Conflating Open Access With Copyright Reform: Not Helpful to Open Access

From: Stevan Harnad <amsciforum_at_GMAIL.COM>
Date: Thu, 30 Jul 2009 13:16:42 -0400

Hyperlinked version of this critique:

SUMMARY: Although copyright reservation by authors and copyright
reform are all always welcome, they are unnecessary for universal
Green OA; and needlessly suggesting that copyright reservation/reform
is or ought to be made a prerequisite simply slows down progress
toward reaching the universal Green OA that is already fully within
the global research community's grasp. Professor Shavell's paper on
copyright abolition conflates Books with journal articles, Gold OA
with Green OA, and the problem of Open

CRITIQUE OF: Shavell, Steven (2009) Should Copyright Of Academic Works
Be Abolished?

[S. Shavell's Summary] "The conventional rationale for copyright of
written works, that copyright is needed to foster their creation, is
seemingly of limited applicability to the academic domain. For in a
world without copyright of academic writing, academics would still
benefit from publishing in the major way that they do now, namely,
from gaining scholarly esteem. Yet publishers would presumably have to
impose fees on authors, because publishers would not be able to profit
from reader charges. If these publication fees would be borne by
academics, their incentives to publish would be reduced. But if the
publication fees would usually be paid by universities or grantors,
the motive of academics to publish would be unlikely to decrease (and
could actually increase) -- suggesting that ending academic copyright
would be socially desirable in view of the broad benefits of a
copyright-free world. If so, the demise of academic copyright should
be achieved by a change in law, for the "open access" movement that
effectively seeks this objective without modification of the law faces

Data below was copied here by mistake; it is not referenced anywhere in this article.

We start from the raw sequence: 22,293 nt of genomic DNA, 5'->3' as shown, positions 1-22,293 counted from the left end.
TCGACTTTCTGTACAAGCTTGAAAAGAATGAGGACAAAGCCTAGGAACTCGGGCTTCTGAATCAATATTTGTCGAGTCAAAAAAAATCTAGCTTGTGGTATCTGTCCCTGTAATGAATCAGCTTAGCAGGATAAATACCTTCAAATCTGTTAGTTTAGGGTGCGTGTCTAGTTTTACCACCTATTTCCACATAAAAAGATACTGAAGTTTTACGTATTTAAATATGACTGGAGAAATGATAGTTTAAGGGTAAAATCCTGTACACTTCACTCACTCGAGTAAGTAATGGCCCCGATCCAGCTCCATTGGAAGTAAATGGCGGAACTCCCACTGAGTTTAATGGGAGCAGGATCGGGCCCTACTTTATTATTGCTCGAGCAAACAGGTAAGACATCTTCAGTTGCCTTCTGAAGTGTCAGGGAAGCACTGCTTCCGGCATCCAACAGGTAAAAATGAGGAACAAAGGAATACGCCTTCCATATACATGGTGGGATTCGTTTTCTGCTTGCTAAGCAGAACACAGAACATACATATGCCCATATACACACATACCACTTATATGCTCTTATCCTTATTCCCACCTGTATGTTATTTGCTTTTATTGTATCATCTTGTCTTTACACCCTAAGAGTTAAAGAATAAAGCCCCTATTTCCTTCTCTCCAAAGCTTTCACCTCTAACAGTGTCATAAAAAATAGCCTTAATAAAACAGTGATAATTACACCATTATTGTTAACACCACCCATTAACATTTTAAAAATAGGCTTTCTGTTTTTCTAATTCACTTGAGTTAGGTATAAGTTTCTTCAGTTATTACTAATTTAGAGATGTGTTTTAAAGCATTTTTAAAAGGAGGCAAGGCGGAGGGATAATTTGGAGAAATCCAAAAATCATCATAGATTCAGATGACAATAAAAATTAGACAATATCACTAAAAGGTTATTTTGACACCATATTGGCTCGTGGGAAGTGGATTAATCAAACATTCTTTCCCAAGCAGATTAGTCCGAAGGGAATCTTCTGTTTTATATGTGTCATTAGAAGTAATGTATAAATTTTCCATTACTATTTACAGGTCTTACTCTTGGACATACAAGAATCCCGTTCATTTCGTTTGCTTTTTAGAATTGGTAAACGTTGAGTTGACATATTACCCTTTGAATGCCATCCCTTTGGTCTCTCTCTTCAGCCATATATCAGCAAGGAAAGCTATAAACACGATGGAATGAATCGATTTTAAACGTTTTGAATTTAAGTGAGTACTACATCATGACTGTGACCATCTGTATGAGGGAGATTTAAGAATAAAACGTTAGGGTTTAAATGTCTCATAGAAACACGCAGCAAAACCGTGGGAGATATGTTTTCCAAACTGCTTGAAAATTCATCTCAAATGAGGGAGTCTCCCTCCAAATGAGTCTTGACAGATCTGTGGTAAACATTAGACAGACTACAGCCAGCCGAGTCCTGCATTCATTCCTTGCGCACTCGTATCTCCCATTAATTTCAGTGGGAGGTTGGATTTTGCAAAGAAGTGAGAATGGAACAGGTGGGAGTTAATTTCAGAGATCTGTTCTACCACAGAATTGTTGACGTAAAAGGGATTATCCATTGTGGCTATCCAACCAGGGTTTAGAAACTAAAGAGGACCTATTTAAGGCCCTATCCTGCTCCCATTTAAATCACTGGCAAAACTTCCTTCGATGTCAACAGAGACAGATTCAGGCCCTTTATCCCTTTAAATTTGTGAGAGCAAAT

fundamental difficulties."

Professor Shavell's paper contains useful analysis and advice about
scholarly/scientific book publication, economics and copyright in the
digital era, but on the subject of refereed journal articles and open
access it contains too many profound misunderstandings to be useful.

(1) What are "academic works"? Shavell largely conflates the problem
of book access/economics/copyright and journal-article
access/economics/copyright, as well as their respective solutions.

The book and article problems are far from the same, and hence neither
are their solutions. (And even among books, the boundary between trade
books and "academic" books is fuzzy; nor is an esoteric scholarly
monograph the same sort of thing as a textbook, a handbook, or a
popularization for the general public by a scholar, although they are
all "academic.")

Books are single items, bought one-time by individuals and
institutions -- journal articles are parts of serials, bought as
annual subscriptions, mostly by institutions.

Books are still largely preferred by users in analog form, not
digital-only -- journal articles are increasingly sought and used in
digital form, for onscreen use or local storage and print-off. (OA
only concerns online access.)

Print-on paper books still cost a lot of money to produce -- digital
journal article-texts are generated by their authors. In the online
age, journals need only provide peer review and certification (by the
journal's title and track-record): no print edition, production or
distribution are necessary.

It is not clear that for most or even many authors of "academic works"
(whatever that means) the sole "benefit" sought is scholarly uptake
and impact ("scholarly esteem"), rather than also the hope of some
royalty revenue -- whereas it is certain that all journal article
authors, without a single exception, do indeed seek solely scholarly
uptake and impact and nothing else.